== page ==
Don’t Touch My Greasy hair – It’s Not Right – I’m A fool – Heat – Hey hey Little Chick – I’ve Kissed You baby – Jukebox Jumpin’ – Rock Me Baby – I wanna Be – Moonlight In The Dark – Kissin’ Is On My Mind – Really Rocket – Girls babies Chicks & Hunnies – Hold Me baby – Let’s Fly To The Stars – Love Me Or Leave me – Goodbye My Baby

This is the fourth album for the Wise Guyz. This quartet comes from Ukrain. The first listen makes clear that Johnny Burnette is an obvious influence for these guys. They try to vary things by bringing a sax on “Heat”and “Hold Me Bay” but it’s not very well exploited and fail to convince like their doo wop attempts (I’ve kissed You). The constant distortion on the voice is, at the end, very disturbing and I was curious after two songs to hear how the singer really sounded. Could he sing without that artifice? It’s only on the 15th song, a gentle ballad, that his “real” voice” could at last be heard. It proves that the band should really play more in this way.

Their originals are good, but far from being unforgettable, and once again I maintain that 17 songs are way too much for a rock’n’roll album , and after 8 songs they all sound more or less the same. Too many musicians forget that Rockabilly is mainly a music made for 45’s.

For fans of desperate rock’n’roll things.

Fred “Virgil” Turgis

The Doel Brothers

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Doel BrothersThe Doel Brothers – There’s a bottle on the table

El Toro Records – ETCD7027 [2019]

Bottle On the Table – Beer Bucket Boogie – Thanks A Lot – Baby I’m Ready – Love Letter – Distance Between You And Me – Welcome To My Heart – Just Say You Don’t Know – Jealousy – New England In The Fall – Country Bum – Hole In My Shoe – Viva Las Vegas – How High The Moon

Our favourite hillbillies, the Doel Brothers (Gordon on vocals and rhythm guitar, David on vocals and lead guitar Tom or Curtis on drums with Steve Whitworth on double bass and Phil Morgan on steel guitar) are back and they did it again! Can you believe it, it’s already their fourth album and it seems that each of their album is better than the previous one. I don’t write that lightly, considering that I already placed their debut effort as one of the best contemporary hillbilly platter, able to stand proudly near another of my favourite combo, namely the Dave and Deke Combo.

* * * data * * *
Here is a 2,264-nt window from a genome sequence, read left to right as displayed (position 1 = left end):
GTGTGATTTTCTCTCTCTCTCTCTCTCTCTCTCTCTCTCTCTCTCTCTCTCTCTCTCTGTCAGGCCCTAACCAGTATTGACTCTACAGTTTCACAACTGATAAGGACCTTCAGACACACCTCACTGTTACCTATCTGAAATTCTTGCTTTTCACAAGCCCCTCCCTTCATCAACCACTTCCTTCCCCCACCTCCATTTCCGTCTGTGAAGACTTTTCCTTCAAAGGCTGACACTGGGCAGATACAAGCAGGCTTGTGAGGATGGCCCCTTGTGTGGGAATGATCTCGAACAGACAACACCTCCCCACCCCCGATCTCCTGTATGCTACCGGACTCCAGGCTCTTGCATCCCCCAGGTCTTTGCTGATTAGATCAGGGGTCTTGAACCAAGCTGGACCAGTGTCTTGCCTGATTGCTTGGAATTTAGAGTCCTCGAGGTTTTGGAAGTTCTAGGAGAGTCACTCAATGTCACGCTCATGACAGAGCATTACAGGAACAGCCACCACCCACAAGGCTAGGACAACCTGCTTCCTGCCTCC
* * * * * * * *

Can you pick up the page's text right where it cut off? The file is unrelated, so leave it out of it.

With five covers and nine originals penned by David and Gordon Doel who also share vocal duties, “There’s a Bottle On the Table” is a hillbilly / rockabilly / western bop rollercoaster from start to finish with top musicianship, solid songwriting and perfect production. It also comes with a superb cover illustrated by Garry Boller which gives you another reason to jump on that little jewel!
The repertoire ranges from straight Rockabilly like Bottle on the Table and Love Letter (the latter having a strong Sun flair) to country boogie with Beer Bucket Boogie, an original that sounds like an unissued Tennessee Ernie Ford tune. Phil Morgan’s steel guitar part with ricochets à la Speedy West adds to this feeling.

Other than those song you’ll find a bit of bluegrass with their cover of Dwight Yoakam’s The Distance Between You and Me with harmony vocals and dobro as well as some western swing influenced stuff (New England In the Fall), shades of Johnny Horton (Welcome to My Heart) and Little Jimmy Dickens (Hole In My Shoe) and lot of plain old hillbilly and Honky Tonk.

The bonus track is a cover of How High the Moon, dedicated to the memory of their dad that would make both Les Paul and Rhubarb Red proud.

Grab your moonshine, take a sip, roll back the rug, put the record in the player and enjoy the sweet sound of the Doel Brothers.

Fred “Virgil” Turgis


The Doel Brothers - Oh Brother... It's The Doel Brothers
The Doel Brothers – Oh Brother… It’s The Doel Brothers

The Doel Brothers – Oh Brother… It’s The Doel Brothers

El Toro {2013}
Educated Mind – Goin’ Away – Kissin’ Bug Boogie – I’ll Do It Everytime – Sure You Won’t – I Need Your Lovin’ – Pick You Up – Whiskey Lovin’ Fool – Nothin’ ’bout Love – Tell Me You’re Mine – Rockin’ Shoes – Hey Baby

The Doel Brothers come from England and are David, Gordon and Tom Doel plus Gary Boller. They previously played with the Western Aces, the Radio Ramblers, the Westernaires so these four guys are not exactly newcommers but this is their first one under this name. And what a record! I hadn’t heard such a good hillbilly tinged platter since the heyday of the Dave and Deke Combo (or at least the Horton Brothers) and that was not a surprise to see that Dave “Pappy” Stuckey wrote the laudatory liner notes.
This record is simply amazing with superb originals (and I mean REAL originals, not old melodies quickly rearranged with new lyrics as it’s too often the case), beautiful harmonies reminiscent of the Farmer Boys or Rusty and Doug and top notch musicianship. There’s also a bit of Tennessee Two in Sure You Won’t (the influence of Cash can also be heard on Rockin’ Shoes) and Rockabilly too (I Need Your Lovin’). The whole set is completed by three excellent cover of Tennessee Ernie Ford, Johnny Horton and Tom James.
Cuzzins, believe me, I strongly advice you to get this record, this is hillbilly bop as it should be played.

Fred “Virgil” Turgis